Tackling a Depression
We tend to forget that the U.S. suffered a huge depression in the 1890s.
Residents of Grouse Creek, Utah - an outlying ranching community - in 1894.
Things weren’t so good for a lot of people:
- 20% unemployment (among non-agricultural workers)
- 800+ bank failures.
- Little new investment.
- Plunging stock prices.
- Massive business failures – such as 156 bankrupt railroad companies.
- Lower wages - and worker strikes that shut down basic industries.
- A long slump in new construction.
(Sound vaguely familiar?)
What did the federal government do?
Nothing, basically. Some people urged the government to create federal work projects. But Congress decided to just wait it out and let the market work.
That left local governments and charities to deal with the problems.
In Utah, lots of babies and immigrants had swelled the population,
and thousands of people couldn’t find jobs.
The territorial government didn’t do much about the depression. But interestingly, the Church of Jesus Christ of Latter-day Saints church (also known as the Mormon or LDS church) stepped in with several creative strategies to stimulate the economy and help the sufferers.
For instance, the LDS church:
- Established “community gardens” on vacant land in Salt Lake City where the poor could grow vegetables.
- Encouraged members to fast one day a month and donate the savings to help the needy.
- Urged people to “buy local,” thus supporting local employment.
- Set up an employment bureau -- a clearing house for people seeking land or employment, communities needing settlers, or employers needing laborers. It worked well.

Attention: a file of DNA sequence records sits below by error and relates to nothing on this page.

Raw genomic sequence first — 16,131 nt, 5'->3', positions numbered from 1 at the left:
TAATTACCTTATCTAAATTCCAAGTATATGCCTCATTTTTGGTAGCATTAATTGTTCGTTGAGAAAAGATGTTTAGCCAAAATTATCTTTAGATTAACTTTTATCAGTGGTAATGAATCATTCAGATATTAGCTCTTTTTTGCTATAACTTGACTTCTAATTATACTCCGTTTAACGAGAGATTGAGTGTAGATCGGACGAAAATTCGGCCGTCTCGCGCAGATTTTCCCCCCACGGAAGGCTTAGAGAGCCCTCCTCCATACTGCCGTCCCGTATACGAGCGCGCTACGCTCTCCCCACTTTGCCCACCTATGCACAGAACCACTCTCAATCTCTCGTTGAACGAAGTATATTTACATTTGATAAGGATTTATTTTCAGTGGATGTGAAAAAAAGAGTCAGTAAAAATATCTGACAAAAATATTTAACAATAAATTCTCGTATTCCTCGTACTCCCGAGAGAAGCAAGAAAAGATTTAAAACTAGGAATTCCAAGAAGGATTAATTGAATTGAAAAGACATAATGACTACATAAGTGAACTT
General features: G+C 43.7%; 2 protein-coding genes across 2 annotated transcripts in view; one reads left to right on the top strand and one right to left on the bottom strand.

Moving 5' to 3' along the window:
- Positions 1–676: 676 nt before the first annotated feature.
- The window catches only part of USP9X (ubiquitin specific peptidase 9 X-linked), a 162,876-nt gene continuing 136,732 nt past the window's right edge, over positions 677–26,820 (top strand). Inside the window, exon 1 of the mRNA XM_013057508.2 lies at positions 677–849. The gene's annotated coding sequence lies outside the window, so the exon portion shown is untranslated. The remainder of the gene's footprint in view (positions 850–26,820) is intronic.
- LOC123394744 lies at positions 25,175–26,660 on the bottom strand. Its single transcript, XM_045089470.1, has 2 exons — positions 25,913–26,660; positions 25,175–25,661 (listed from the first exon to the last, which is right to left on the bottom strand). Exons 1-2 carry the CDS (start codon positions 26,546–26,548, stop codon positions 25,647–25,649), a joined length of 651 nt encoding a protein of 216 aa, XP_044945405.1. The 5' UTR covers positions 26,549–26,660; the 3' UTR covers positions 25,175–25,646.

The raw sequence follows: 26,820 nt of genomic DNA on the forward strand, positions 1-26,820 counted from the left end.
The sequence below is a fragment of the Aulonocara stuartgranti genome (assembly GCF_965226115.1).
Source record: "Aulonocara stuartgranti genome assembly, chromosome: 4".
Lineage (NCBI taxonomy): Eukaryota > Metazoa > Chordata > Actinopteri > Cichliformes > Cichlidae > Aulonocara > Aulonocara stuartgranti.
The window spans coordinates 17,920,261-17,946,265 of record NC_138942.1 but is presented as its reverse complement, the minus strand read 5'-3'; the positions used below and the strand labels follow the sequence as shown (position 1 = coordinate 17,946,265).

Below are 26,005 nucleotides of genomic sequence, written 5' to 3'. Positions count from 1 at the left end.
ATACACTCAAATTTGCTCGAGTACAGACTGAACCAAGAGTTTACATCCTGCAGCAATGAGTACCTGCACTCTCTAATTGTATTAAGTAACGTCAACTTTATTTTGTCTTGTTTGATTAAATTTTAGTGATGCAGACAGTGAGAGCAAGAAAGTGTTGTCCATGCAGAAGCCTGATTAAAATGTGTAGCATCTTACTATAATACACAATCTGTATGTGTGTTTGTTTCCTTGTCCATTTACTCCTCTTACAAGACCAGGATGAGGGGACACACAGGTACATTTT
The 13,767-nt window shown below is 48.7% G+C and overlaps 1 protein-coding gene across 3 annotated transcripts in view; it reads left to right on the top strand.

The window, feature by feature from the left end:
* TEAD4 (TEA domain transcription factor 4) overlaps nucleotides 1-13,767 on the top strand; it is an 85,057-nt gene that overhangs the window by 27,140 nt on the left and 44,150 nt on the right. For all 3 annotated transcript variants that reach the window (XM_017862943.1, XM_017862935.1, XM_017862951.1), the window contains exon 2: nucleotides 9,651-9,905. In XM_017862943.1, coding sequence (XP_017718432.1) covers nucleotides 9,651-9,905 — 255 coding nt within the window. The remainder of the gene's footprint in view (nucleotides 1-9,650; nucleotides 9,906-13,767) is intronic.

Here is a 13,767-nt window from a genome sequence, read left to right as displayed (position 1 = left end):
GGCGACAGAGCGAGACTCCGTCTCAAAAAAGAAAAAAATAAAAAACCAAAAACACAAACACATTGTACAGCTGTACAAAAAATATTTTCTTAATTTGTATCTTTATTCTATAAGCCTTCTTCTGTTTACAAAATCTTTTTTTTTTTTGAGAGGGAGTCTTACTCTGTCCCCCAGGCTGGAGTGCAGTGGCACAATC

- Borrowed heavily and invested in faltering industries as well as new industries. The beet sugar, salt, and hydroelectric industries got special attention. Church leaders also planned mining, railroad, and other ventures.
Used its investments to help employ people. For instance, the Saltair Pavilion, built in 1893, was virtually a public works project sponsored by the church.
The Saltair Pavilion at the Great Salt Lake, built during the 1890s.
- Encouraged people living in the city to move to the “country” where they could live cheaply and grown their own food.
- Actually organized or expanded colonies in outlying areas so people could move there.
- And, of course, urged church members to be thrifty and industrious and to stay out of debt.
One LDS leader (Abraham Cannon) explained that his church had a responsibility to look after people's temporal as well as spiritual wants.
It seems that these efforts helped.
While investment and development dried up elsewhere, Utah moved forward on several big projects that benefited the state for years aftward. Many people found work through these projects or through the employment bureau. More people grew their own food. And the era had its own Local First and community gardens movements, just like today.
By the turn of the century, the market forces had shifted and the nation’s economy flourished again.
Those who advocated a wait-it-out strategy were right in the end. But it took a long time! During that long wait, many suffering people gained relief through the LDS church’s surprisingly comprehensive program.
This information comes from “Utah and the Depression of the 1890s,” by Leonard J. Arrington, in Utah Historical Quarterly 29 (1961).
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